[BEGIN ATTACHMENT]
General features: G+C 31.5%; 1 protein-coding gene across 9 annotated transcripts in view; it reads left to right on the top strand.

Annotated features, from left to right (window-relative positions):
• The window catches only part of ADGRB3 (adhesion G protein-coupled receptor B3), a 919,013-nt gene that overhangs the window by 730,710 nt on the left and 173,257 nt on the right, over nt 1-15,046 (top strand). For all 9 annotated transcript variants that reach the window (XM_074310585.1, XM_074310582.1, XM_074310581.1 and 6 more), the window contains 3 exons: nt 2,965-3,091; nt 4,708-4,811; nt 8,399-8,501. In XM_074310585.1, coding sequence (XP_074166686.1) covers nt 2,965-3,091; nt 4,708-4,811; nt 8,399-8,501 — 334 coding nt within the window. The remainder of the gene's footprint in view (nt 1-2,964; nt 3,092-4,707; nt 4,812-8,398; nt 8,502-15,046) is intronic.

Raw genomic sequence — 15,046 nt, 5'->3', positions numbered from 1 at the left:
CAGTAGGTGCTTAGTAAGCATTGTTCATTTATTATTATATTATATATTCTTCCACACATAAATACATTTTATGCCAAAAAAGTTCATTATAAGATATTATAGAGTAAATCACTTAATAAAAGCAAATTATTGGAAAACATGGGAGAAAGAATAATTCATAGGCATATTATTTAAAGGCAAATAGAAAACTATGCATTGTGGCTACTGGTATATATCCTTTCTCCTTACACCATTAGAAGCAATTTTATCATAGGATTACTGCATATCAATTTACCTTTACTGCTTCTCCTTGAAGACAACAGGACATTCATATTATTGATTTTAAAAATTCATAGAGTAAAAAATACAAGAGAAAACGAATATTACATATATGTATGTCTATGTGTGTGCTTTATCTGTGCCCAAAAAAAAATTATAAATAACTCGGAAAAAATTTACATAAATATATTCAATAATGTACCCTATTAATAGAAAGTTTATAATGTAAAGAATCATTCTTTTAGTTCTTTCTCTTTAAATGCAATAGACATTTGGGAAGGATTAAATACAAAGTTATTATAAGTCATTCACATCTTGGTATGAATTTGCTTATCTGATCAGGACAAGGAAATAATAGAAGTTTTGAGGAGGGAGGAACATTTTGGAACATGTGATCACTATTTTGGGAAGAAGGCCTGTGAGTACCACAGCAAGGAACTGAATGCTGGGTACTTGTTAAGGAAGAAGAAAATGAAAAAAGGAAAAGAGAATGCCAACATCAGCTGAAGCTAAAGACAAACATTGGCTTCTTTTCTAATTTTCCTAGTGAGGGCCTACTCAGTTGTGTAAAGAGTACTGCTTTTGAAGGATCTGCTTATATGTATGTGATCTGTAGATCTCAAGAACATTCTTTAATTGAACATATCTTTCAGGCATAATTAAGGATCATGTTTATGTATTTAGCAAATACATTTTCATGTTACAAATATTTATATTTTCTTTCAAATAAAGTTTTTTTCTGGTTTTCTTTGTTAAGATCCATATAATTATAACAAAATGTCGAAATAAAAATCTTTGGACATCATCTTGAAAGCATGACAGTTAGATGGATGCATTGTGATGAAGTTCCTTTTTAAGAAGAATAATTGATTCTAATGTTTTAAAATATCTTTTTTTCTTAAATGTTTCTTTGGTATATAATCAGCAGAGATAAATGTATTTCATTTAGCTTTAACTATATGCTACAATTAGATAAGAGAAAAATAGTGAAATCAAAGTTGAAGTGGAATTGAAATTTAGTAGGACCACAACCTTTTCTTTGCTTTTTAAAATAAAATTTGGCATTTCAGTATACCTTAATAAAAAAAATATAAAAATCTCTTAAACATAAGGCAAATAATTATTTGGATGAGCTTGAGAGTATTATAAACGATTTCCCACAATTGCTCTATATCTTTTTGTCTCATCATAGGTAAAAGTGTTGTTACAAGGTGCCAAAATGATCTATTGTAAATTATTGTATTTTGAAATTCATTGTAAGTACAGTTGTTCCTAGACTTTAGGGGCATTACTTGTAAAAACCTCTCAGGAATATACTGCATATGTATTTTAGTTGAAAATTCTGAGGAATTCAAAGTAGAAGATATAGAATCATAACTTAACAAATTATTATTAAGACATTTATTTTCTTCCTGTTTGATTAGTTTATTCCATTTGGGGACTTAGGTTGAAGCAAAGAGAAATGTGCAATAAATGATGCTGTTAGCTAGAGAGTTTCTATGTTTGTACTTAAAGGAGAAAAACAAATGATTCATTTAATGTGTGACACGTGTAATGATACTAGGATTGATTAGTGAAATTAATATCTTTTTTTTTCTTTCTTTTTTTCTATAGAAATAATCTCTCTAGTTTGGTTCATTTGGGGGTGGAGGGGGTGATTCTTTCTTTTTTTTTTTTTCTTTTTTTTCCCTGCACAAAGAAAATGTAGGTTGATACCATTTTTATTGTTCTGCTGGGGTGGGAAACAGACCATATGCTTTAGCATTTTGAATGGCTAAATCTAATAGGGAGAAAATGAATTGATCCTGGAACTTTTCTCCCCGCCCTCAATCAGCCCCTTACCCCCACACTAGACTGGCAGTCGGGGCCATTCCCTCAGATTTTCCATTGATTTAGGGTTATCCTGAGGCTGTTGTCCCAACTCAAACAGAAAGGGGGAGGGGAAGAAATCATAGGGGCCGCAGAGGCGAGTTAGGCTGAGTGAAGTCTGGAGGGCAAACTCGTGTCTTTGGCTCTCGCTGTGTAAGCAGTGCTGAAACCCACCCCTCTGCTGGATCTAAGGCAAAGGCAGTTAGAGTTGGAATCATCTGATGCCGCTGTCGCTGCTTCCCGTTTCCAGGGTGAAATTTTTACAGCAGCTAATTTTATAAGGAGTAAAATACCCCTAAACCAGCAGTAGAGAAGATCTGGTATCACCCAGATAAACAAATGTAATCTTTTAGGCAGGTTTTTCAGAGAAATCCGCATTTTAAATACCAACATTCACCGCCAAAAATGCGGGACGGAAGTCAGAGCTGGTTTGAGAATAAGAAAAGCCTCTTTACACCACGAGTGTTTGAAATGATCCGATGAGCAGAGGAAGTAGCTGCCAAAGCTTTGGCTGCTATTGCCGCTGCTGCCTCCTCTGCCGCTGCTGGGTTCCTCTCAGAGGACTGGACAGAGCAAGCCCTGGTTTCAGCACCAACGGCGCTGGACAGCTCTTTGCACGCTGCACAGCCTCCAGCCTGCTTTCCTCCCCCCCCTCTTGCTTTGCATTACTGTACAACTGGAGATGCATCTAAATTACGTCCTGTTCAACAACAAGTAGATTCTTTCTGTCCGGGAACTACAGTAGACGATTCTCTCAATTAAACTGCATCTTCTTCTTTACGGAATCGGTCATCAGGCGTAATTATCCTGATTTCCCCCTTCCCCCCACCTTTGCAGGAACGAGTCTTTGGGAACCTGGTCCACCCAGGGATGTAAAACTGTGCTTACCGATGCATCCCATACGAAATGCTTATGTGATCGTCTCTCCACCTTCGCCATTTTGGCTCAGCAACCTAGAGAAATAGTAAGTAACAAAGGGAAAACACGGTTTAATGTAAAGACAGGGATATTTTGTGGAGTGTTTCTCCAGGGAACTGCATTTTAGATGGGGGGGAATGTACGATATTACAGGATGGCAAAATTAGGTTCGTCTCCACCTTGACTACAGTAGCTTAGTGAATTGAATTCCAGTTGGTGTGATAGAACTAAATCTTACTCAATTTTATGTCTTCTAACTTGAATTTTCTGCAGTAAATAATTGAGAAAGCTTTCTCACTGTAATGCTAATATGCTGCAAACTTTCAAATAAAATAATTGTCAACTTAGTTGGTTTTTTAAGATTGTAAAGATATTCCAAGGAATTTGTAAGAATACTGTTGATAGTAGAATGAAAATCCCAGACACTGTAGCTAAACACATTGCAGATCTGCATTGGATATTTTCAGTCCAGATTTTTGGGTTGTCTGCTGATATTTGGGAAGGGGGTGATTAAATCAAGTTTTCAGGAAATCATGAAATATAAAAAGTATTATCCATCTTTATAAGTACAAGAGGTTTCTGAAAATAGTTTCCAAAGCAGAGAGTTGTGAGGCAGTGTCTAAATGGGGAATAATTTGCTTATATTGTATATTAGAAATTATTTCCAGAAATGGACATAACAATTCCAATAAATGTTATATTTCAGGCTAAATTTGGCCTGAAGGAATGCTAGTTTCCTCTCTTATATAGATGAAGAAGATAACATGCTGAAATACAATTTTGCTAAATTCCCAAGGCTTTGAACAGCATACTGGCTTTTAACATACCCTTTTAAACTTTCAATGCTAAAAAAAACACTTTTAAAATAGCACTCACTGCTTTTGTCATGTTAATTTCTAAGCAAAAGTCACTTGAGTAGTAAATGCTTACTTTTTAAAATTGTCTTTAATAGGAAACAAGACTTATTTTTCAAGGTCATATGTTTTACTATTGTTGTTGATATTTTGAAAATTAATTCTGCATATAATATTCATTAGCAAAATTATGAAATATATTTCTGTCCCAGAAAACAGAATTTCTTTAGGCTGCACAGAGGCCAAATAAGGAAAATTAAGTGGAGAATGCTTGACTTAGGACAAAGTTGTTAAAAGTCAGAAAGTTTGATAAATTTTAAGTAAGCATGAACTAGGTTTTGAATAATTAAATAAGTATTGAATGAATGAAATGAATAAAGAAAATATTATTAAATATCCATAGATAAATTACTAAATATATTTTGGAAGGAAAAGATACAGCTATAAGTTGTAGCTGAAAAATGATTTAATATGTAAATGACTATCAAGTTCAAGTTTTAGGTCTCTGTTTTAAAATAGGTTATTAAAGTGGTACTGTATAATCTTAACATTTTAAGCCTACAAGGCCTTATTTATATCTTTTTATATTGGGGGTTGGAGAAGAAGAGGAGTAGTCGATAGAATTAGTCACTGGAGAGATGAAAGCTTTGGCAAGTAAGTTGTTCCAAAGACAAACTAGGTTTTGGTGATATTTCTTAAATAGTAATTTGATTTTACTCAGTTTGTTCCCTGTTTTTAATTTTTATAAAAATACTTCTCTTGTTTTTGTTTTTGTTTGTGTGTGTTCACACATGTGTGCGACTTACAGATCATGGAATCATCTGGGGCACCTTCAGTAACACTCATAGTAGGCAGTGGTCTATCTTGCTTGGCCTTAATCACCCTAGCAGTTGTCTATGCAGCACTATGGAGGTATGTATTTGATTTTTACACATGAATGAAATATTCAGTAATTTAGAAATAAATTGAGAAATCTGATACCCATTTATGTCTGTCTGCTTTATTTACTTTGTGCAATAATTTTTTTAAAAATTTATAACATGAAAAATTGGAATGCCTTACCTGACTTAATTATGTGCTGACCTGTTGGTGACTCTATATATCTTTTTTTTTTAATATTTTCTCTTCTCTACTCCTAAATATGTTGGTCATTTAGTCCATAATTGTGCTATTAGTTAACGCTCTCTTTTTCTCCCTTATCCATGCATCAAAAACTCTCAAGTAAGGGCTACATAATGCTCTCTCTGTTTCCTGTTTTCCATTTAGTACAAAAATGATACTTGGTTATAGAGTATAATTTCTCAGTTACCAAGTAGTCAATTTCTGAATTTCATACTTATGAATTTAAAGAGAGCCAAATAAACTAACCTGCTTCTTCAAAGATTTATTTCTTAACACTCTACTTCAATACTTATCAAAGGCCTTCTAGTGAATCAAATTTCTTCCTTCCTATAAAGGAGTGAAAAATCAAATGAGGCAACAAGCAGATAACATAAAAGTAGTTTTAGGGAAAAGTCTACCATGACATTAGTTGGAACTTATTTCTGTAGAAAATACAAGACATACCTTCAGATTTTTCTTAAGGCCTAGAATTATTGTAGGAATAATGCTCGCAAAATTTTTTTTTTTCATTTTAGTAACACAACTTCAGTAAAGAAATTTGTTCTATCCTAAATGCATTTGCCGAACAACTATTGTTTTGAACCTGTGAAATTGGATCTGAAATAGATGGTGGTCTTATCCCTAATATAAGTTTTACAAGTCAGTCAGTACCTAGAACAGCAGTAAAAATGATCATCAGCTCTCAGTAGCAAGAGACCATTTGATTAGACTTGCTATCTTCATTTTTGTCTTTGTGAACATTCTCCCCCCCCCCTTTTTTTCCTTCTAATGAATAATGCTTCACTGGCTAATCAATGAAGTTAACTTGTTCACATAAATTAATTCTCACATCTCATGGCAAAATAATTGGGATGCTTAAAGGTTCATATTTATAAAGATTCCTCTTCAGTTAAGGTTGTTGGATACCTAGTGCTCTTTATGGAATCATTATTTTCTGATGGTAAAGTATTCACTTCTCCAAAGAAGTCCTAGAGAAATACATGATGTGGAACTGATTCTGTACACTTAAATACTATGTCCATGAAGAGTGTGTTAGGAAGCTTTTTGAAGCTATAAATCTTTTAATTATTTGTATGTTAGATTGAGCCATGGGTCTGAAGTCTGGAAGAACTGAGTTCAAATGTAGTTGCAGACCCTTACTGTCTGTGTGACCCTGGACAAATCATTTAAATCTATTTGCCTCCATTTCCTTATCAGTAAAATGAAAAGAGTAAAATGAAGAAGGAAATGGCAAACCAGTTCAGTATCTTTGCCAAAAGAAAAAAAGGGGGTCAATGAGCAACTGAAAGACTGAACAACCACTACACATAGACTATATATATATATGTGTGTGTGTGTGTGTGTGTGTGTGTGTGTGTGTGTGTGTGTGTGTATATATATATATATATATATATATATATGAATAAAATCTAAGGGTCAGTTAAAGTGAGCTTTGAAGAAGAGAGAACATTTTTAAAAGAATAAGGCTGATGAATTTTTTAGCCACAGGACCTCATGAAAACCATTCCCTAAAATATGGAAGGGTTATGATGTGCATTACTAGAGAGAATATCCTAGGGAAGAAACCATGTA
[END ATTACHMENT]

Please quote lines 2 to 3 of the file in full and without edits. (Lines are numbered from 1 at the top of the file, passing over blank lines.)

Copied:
Annotated features, from left to right (window-relative positions):
• The window catches only part of ADGRB3 (adhesion G protein-coupled receptor B3), a 919,013-nt gene that overhangs the window by 730,710 nt on the left and 173,257 nt on the right, over nt 1-15,046 (top strand). For all 9 annotated transcript variants that reach the window (XM_074310585.1, XM_074310582.1, XM_074310581.1 and 6 more), the window contains 3 exons: nt 2,965-3,091; nt 4,708-4,811; nt 8,399-8,501. In XM_074310585.1, coding sequence (XP_074166686.1) covers nt 2,965-3,091; nt 4,708-4,811; nt 8,399-8,501 — 334 coding nt within the window. The remainder of the gene's footprint in view (nt 1-2,964; nt 3,092-4,707; nt 4,812-8,398; nt 8,502-15,046) is intronic.